Insights into Graphene Oxide Diffusion Mechanism along Cell Membranes
The cell membrane plays a significant role in cellular functioning, which manages the flow of various materials and compounds into the cell. The membrane is made of lipid bilayers within which nanoscale particles such as proteins are in a constant state of motion. Understanding the diffusive dynamics of nanoparticles on the cell membrane is essential for cellular functioning and immunity.
In recent years, some studies have also been conducted on the co-delivery of medication and siRNA in the cell aided by graphene oxide, which can be used in the gene therapy of cancer cells and pathogens. In these researches, the transport of nanomaterials within the cell membrane is a critical step. Hence, several models have been proposed to investigate the diffusive transport of spheres or other three-dimensional nanoparticles on the cell membrane; however, the transport of two-dimensional materials such as graphene and transition-metal dichalcogenides is not well understood.
The researchers at the Tsinghua University, in collaboration with researchers from several Chinese universities, examined the dynamics of the transport of two-dimensional nanomaterials on the cell membrane. They used graphene oxide (GO) sandwiched inside the cell membranes to explore the behaviour of this two-dimensional nanostructure. This research group also simulated the translation or diffusion dynamics of this nanomaterial.
They showed that the translational transport of GO sandwiched inside cell membranes changes from Brownian to Lévy and even directional dynamics, governed by various states of a sandwiched GO-induced pore in the leaflet of the membrane. Computer simulations also confirm the diversity of the behaviour of GO in the cell membrane and the relationship between the diffusion dynamics of GO and the pore structure. The research group found that the pore induced by the entry of GO into the membrane can be stable, unstable, or metastable. They believe that these results can be extended to other two-dimensional nanomaterials.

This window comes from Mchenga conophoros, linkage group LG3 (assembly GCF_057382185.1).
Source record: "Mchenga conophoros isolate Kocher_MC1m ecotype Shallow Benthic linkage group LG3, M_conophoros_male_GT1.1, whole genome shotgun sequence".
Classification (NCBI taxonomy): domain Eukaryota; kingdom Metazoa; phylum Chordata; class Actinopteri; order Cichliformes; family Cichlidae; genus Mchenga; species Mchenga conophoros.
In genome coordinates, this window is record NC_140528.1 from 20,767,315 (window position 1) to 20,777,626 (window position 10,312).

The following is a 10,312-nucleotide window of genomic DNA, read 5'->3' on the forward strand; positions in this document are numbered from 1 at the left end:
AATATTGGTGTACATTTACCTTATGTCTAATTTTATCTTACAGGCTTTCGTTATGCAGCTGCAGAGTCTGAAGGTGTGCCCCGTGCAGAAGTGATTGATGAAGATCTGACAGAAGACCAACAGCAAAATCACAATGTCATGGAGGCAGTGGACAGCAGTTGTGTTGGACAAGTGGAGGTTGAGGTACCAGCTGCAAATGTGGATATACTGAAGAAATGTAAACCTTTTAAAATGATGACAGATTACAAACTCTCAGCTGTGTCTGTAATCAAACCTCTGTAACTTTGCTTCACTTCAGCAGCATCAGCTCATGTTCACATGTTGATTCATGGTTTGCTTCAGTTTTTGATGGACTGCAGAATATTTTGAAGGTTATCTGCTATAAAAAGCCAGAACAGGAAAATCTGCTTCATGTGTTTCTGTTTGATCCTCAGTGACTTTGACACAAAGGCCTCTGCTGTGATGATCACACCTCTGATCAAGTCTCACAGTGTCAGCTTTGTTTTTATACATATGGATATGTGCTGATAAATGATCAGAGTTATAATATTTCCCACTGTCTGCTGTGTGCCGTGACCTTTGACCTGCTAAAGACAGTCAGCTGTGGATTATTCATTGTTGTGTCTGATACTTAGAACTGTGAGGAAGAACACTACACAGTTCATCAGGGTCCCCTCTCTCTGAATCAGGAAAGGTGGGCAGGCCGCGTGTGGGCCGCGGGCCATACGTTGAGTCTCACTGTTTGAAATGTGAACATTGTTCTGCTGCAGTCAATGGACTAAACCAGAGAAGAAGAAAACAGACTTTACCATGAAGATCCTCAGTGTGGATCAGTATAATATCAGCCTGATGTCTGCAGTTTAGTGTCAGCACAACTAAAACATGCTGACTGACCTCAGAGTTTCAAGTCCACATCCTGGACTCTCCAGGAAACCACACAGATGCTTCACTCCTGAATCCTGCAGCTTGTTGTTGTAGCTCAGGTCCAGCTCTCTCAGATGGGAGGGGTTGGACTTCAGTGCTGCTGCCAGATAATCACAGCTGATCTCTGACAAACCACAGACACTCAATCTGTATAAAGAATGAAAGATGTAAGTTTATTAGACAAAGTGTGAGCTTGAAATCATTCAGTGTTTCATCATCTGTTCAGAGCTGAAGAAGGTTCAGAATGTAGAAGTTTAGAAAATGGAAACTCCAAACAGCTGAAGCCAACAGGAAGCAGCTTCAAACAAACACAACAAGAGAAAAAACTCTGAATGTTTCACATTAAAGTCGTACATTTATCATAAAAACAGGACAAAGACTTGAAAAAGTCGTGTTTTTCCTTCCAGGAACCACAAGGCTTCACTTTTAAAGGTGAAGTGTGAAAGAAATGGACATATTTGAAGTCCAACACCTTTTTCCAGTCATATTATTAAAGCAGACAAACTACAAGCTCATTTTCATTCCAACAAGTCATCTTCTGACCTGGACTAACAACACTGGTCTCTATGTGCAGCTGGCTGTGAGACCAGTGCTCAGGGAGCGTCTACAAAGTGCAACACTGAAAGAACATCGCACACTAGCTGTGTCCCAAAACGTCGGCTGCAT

But what is the application of this achievement? The researchers believe that the results of this study could be used to design two-dimensional nanocarriers, which can transport along the cell membrane for precision drug delivery. Considering the importance of nanocarriers behavior and the need to increase their productivity and efficiency, it is necessary to carefully examine their behaviour in a cellular environment prior to the construction of nanocarriers to determine their functional mechanism. These data can be used to increase the precision of drug delivery and the stability of the nanocarriers on the path to the desired site.
Such superstructures could also be used as a platform for the development of biosensors and electronic circuits where the lipid bilayer separates the sandwiched GO from the electrically conducting media around it. Putting GO in the lipid environment is a good opportunity to make biosensors, which allow the diagnosis of bioindicators. Bioelectronics science is one of the most exciting topics that has been attracted to great scientific consideration. Two-dimensional nanostructures that have been isolated inside a living environment provides researchers with an excellent opportunity to use it for bioelectronic development.
The results of this study have been published in the Science Advances journal with the title of "Transport of a graphene nanosheet sandwiched inside cell membranes."